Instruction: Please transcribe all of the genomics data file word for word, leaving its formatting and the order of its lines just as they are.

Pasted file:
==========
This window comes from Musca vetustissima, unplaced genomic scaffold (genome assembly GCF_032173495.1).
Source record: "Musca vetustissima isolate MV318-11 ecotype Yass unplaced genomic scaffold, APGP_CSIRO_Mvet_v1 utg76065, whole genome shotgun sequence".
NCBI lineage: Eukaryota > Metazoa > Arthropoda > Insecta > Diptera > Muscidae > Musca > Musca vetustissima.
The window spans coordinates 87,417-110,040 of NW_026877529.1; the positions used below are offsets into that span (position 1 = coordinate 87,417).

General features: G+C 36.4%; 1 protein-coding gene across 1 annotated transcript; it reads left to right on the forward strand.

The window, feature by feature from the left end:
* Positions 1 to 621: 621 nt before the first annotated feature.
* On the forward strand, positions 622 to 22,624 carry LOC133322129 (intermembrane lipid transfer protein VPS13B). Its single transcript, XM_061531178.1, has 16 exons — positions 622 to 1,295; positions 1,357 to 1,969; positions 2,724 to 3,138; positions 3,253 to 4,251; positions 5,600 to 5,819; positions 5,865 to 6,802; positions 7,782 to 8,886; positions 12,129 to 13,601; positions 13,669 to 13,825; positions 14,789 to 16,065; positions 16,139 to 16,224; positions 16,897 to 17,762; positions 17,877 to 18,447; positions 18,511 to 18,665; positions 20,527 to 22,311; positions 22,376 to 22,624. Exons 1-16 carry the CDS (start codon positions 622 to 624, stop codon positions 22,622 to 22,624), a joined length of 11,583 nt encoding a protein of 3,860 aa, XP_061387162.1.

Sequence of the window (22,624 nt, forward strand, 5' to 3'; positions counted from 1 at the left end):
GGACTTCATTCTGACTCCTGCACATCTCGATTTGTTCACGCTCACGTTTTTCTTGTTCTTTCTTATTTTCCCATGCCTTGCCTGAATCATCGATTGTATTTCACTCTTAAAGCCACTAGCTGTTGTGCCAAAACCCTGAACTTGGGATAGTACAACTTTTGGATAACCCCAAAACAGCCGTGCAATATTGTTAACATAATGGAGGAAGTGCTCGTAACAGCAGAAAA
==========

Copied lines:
This window comes from Musca vetustissima, unplaced genomic scaffold (genome assembly GCF_032173495.1).
Source record: "Musca vetustissima isolate MV318-11 ecotype Yass unplaced genomic scaffold, APGP_CSIRO_Mvet_v1 utg76065, whole genome shotgun sequence".
NCBI lineage: Eukaryota > Metazoa > Arthropoda > Insecta > Diptera > Muscidae > Musca > Musca vetustissima.
The window spans coordinates 87,417-110,040 of NW_026877529.1; the positions used below are offsets into that span (position 1 = coordinate 87,417).

General features: G+C 36.4%; 1 protein-coding gene across 1 annotated transcript; it reads left to right on the forward strand.

The window, feature by feature from the left end:
* Positions 1 to 621: 621 nt before the first annotated feature.
* On the forward strand, positions 622 to 22,624 carry LOC133322129 (intermembrane lipid transfer protein VPS13B). Its single transcript, XM_061531178.1, has 16 exons — positions 622 to 1,295; positions 1,357 to 1,969; positions 2,724 to 3,138; positions 3,253 to 4,251; positions 5,600 to 5,819; positions 5,865 to 6,802; positions 7,782 to 8,886; positions 12,129 to 13,601; positions 13,669 to 13,825; positions 14,789 to 16,065; positions 16,139 to 16,224; positions 16,897 to 17,762; positions 17,877 to 18,447; positions 18,511 to 18,665; positions 20,527 to 22,311; positions 22,376 to 22,624. Exons 1-16 carry the CDS (start codon positions 622 to 624, stop codon positions 22,622 to 22,624), a joined length of 11,583 nt encoding a protein of 3,860 aa, XP_061387162.1.

Sequence of the window (22,624 nt, forward strand, 5' to 3'; positions counted from 1 at the left end):
GGACTTCATTCTGACTCCTGCACATCTCGATTTGTTCACGCTCACGTTTTTCTTGTTCTTTCTTATTTTCCCATGCCTTGCCTGAATCATCGATTGTATTTCACTCTTAAAGCCACTAGCTGTTGTGCCAAAACCCTGAACTTGGGATAGTACAACTTTTGGATAACCCCAAAACAGCCGTGCAATATTGTTAACATAATGGAGGAAGTGCTCGTAACAGCAGAAAA